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Scammers steal hundreds of thousands in Newbury

The Public Protection Partnership (PPP), a shared service provided by Bracknell Forest Council, West Berkshire Council and Wokingham Borough Council, is urging residents to be wary of scam calls following a total loss of over £250,000 from two Newbury and one Wokingham resident last week.

Two of the scams told the victims they were calling from HMRC and that they had thousands in unpaid taxes and fines owing to HMRC. As such HMRC were going to file a lawsuit. If the victims didn’t pay the outstanding money immediately there would be further fines and a potential prison sentence.

The third victim was scammed out of nearly £200,000 from an Amazon scam. The victim was called and told that the National Crime Agency had identified fraudulent activity on their Amazon account. They then went through a series of transactions with the fraudsters thinking they were helping the crime agency with their investigation.

PPP is reminding all residents that HMRC, the Police, your Bank, the Council, the National Crime Agency or any other official body will never ask you to transfer funds following a call of this nature. If in doubt always ring off and independently (not from a number they give you) check with that organisation or talk to your bank.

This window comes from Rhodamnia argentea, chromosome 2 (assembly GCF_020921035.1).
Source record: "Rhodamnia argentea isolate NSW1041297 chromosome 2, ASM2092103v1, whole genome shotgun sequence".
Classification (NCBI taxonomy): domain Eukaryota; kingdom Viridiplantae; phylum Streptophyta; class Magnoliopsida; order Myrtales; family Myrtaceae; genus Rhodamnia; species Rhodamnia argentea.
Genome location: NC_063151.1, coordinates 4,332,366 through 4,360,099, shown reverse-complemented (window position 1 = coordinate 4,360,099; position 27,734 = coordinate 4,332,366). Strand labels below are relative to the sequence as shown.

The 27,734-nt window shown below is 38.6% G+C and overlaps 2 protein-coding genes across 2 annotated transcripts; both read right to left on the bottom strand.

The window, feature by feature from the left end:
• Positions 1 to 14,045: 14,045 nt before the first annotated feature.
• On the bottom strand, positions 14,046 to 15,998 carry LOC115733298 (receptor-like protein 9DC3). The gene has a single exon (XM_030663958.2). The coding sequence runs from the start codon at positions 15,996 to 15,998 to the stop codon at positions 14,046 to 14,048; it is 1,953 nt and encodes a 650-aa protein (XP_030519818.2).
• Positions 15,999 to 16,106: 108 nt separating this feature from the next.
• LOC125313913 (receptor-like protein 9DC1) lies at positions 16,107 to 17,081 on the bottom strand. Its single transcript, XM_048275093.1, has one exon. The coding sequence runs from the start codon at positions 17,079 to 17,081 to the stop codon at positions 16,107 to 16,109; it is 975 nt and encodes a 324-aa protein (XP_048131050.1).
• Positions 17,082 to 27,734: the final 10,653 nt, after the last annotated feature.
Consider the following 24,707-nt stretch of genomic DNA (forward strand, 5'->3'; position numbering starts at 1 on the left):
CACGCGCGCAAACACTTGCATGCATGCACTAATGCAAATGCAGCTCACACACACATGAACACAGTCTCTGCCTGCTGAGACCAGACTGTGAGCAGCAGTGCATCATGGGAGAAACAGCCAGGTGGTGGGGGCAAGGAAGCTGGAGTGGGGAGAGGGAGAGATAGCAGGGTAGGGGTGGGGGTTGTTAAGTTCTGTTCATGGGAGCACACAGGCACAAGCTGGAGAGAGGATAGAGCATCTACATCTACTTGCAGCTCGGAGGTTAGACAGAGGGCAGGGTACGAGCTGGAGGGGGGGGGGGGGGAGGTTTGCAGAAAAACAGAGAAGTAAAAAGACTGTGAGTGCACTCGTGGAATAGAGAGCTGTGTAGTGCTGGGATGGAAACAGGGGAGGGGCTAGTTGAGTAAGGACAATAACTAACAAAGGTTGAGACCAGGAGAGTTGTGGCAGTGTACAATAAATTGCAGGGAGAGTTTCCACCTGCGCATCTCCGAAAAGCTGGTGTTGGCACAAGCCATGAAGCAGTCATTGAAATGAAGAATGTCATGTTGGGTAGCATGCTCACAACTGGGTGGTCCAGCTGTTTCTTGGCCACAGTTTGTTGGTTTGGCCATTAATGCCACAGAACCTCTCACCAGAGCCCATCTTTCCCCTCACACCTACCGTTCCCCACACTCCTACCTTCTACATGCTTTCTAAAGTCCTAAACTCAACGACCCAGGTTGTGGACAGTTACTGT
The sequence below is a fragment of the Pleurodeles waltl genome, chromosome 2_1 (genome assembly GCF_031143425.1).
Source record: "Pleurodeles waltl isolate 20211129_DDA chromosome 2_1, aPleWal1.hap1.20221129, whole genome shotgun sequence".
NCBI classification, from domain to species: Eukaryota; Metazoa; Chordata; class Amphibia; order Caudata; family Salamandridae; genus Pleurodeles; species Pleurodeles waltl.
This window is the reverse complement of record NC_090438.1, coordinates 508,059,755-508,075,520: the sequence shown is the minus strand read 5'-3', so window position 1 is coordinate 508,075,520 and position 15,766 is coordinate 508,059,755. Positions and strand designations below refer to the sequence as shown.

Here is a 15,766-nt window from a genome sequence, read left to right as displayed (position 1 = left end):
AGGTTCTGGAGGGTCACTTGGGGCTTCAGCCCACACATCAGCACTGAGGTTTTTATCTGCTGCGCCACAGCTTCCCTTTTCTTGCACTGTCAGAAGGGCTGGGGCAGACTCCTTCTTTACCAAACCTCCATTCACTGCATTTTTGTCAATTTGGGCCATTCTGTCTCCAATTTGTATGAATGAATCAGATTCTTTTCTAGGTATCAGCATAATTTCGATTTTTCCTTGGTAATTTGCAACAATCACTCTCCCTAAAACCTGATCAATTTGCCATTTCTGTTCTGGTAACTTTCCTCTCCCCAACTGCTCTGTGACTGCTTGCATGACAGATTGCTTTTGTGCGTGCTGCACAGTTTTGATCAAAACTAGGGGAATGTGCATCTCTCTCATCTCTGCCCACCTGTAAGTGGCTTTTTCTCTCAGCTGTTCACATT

Malcolm Philips from PPP says: “People assume that it’s always the old and retired and perhaps more vulnerable people in our society that get scammed. But that’s not always the case. In this instance one victim was a professional and still very much working and another victim was someone in their twenties. People lead such busy lives and if you’re called when you’re busy, and perhaps something they say also fits in with what’s happening in your life right now, you may believe the very convincing and charming stories of the fraudsters.”

PPP would like to urge all residents to talk about these scams to others to raise awareness.

Remember under no circumstances should you withdraw or transfer funds from your account following a cold call, email or text such as above, even if it sounds genuine. You can always validate who you’re speaking to by ringing off and contacting your bank directly, or the organisation they claim to be calling from. The fraudsters may directly tell you not to do this, they’ll say the ‘fraud’ they are investigating is an inside job and by alerting the organisation you’ll be undermining their investigation. If you are told this then that’s an immediate alert that you’re being targeted by a fraudster.

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